The UK has one of the highest rates of ovarian cancer in Europe; developed nations, in general, have much higher instances of the disease than developing countries, Japan being the exception. |
This has led experts to consider the possibility that a ‘western’ diet - generally high in saturated animal fat - may be a risk factor, though this has yet to be conclusively proven.
Family history of cancer is important. Women with two or more close relatives who have had ovarian cancer, or those who carry BRCA1 or BRCA2 - genes known to be associated with increased risk of breast or ovarian cancer - are more likely to be at high risk. Women whose families have a history of bowel cancer in younger members may also be at greater risk.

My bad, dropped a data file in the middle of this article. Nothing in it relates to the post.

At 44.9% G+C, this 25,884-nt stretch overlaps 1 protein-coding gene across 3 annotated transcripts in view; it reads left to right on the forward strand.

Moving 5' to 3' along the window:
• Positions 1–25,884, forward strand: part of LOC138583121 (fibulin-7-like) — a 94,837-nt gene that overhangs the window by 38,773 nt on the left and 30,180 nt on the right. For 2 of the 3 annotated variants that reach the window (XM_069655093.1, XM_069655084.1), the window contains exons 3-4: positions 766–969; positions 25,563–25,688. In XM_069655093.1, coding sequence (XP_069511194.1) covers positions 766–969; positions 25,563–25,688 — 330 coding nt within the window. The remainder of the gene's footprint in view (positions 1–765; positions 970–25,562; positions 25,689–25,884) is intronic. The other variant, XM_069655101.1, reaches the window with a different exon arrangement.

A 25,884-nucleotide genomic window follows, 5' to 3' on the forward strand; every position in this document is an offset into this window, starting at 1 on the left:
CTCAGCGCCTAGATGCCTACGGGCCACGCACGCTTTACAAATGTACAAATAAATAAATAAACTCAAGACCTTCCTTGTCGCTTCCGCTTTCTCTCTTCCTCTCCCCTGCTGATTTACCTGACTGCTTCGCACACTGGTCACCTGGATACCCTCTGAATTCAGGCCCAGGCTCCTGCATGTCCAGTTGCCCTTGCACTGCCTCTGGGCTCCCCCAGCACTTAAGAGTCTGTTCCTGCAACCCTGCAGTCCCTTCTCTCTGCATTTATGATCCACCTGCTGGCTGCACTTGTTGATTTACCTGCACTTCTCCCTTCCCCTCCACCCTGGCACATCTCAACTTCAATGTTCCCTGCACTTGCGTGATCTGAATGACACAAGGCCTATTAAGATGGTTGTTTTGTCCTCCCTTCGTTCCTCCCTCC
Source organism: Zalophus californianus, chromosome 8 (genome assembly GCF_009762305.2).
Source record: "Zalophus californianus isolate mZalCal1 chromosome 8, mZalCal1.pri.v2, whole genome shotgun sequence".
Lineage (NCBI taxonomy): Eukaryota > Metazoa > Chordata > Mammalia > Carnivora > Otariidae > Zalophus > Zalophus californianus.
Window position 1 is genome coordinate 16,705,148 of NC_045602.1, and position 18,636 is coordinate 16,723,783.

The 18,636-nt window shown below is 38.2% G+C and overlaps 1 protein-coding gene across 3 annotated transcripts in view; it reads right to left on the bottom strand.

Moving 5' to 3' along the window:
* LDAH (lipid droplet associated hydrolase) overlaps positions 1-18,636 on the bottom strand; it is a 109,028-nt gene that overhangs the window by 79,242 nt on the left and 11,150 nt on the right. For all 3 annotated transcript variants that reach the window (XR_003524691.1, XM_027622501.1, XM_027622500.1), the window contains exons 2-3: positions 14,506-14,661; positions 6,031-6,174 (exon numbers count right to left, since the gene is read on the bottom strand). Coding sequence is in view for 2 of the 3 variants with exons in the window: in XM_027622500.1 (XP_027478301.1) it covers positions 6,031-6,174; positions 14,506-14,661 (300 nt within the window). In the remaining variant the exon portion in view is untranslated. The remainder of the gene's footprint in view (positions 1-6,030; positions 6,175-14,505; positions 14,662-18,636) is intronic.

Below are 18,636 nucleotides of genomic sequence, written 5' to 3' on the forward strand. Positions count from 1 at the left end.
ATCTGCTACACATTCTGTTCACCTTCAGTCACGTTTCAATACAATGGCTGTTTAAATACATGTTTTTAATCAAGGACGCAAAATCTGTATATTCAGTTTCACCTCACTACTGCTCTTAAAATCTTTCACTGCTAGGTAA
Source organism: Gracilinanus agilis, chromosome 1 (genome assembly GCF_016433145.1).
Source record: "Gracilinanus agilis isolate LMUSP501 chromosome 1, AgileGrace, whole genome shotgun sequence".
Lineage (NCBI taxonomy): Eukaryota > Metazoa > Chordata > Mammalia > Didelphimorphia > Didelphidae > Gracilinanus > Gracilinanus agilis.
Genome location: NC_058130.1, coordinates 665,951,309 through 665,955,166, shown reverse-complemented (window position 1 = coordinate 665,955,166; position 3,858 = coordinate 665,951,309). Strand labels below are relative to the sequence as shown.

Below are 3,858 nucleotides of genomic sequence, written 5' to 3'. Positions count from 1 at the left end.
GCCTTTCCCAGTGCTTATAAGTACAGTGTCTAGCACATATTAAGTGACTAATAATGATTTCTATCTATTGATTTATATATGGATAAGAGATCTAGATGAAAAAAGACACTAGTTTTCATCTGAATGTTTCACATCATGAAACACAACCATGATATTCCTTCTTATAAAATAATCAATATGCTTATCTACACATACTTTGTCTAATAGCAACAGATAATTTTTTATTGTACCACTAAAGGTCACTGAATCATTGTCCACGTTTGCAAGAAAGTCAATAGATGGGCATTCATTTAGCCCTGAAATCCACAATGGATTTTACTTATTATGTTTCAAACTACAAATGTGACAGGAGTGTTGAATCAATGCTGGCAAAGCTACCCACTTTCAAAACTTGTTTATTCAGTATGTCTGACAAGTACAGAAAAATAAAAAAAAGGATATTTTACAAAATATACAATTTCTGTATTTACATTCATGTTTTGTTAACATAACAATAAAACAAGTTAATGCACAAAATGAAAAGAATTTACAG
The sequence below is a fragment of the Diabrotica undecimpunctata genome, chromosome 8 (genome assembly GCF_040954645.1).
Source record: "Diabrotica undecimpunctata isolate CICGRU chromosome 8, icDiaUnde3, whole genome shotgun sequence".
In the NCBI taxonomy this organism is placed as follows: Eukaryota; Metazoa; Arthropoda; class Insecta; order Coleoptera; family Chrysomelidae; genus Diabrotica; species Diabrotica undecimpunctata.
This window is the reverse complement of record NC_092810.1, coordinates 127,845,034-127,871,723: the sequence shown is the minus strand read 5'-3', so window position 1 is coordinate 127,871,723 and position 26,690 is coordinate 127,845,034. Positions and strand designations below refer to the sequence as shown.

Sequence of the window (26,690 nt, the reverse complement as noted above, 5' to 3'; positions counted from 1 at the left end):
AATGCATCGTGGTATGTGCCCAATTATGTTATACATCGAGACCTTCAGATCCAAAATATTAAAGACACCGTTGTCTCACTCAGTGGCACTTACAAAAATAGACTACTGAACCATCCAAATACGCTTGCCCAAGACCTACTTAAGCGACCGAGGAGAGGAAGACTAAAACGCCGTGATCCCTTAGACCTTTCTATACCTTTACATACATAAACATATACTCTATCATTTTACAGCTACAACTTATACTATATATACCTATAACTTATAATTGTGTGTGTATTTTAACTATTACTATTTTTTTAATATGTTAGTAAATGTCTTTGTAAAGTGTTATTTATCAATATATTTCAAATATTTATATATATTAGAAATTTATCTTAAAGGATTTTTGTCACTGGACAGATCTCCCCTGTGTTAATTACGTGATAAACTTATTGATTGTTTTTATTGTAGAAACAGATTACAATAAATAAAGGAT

Family medical history did hold such a clue for Lamden, whose mother had died of ovarian cancer. At-risk women can consider genetic counseling and take steps to reduce their chances of developing the disease, such as preventive surgery to remove both ovaries.
Other factors that increase your risk slightly may be hormone replacement therapy, the use of talcum powder in the genital area, fertility treatment (although evidence is contradictory), and having ovarian cysts or endometriosis at a young age. Obesity can also raise a post-menopausal woman’s risk substantially. Finally, women who don’t have children are at greater risk than women who have had three children or more.